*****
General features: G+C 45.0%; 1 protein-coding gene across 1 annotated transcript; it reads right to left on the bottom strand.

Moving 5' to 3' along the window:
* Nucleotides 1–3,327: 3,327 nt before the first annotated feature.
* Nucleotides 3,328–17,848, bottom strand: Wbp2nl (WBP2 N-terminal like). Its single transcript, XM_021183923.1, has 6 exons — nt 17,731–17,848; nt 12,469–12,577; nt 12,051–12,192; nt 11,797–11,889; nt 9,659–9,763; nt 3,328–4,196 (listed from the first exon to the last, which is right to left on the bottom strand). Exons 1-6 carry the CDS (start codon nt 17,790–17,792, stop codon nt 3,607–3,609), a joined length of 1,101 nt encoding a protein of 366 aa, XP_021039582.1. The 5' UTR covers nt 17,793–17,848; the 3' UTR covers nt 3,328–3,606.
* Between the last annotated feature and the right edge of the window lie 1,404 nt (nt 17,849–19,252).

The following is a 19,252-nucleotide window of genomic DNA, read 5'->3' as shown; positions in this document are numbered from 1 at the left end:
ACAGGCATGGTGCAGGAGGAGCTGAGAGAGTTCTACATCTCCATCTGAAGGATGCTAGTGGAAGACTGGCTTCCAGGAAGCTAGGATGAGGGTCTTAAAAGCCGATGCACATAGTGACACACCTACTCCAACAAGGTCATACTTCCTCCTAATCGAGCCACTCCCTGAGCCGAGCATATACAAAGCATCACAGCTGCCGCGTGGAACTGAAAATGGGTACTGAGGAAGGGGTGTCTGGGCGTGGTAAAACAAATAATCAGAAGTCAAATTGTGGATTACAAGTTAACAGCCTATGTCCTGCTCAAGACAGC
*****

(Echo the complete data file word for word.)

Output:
General features: G+C 45.0%; 1 protein-coding gene across 1 annotated transcript; it reads right to left on the bottom strand.

Moving 5' to 3' along the window:
* Nucleotides 1–3,327: 3,327 nt before the first annotated feature.
* Nucleotides 3,328–17,848, bottom strand: Wbp2nl (WBP2 N-terminal like). Its single transcript, XM_021183923.1, has 6 exons — nt 17,731–17,848; nt 12,469–12,577; nt 12,051–12,192; nt 11,797–11,889; nt 9,659–9,763; nt 3,328–4,196 (listed from the first exon to the last, which is right to left on the bottom strand). Exons 1-6 carry the CDS (start codon nt 17,790–17,792, stop codon nt 3,607–3,609), a joined length of 1,101 nt encoding a protein of 366 aa, XP_021039582.1. The 5' UTR covers nt 17,793–17,848; the 3' UTR covers nt 3,328–3,606.
* Between the last annotated feature and the right edge of the window lie 1,404 nt (nt 17,849–19,252).

The following is a 19,252-nucleotide window of genomic DNA, read 5'->3' as shown; positions in this document are numbered from 1 at the left end:
ACAGGCATGGTGCAGGAGGAGCTGAGAGAGTTCTACATCTCCATCTGAAGGATGCTAGTGGAAGACTGGCTTCCAGGAAGCTAGGATGAGGGTCTTAAAAGCCGATGCACATAGTGACACACCTACTCCAACAAGGTCATACTTCCTCCTAATCGAGCCACTCCCTGAGCCGAGCATATACAAAGCATCACAGCTGCCGCGTGGAACTGAAAATGGGTACTGAGGAAGGGGTGTCTGGGCGTGGTAAAACAAATAATCAGAAGTCAAATTGTGGATTACAAGTTAACAGCCTATGTCCTGCTCAAGACAGC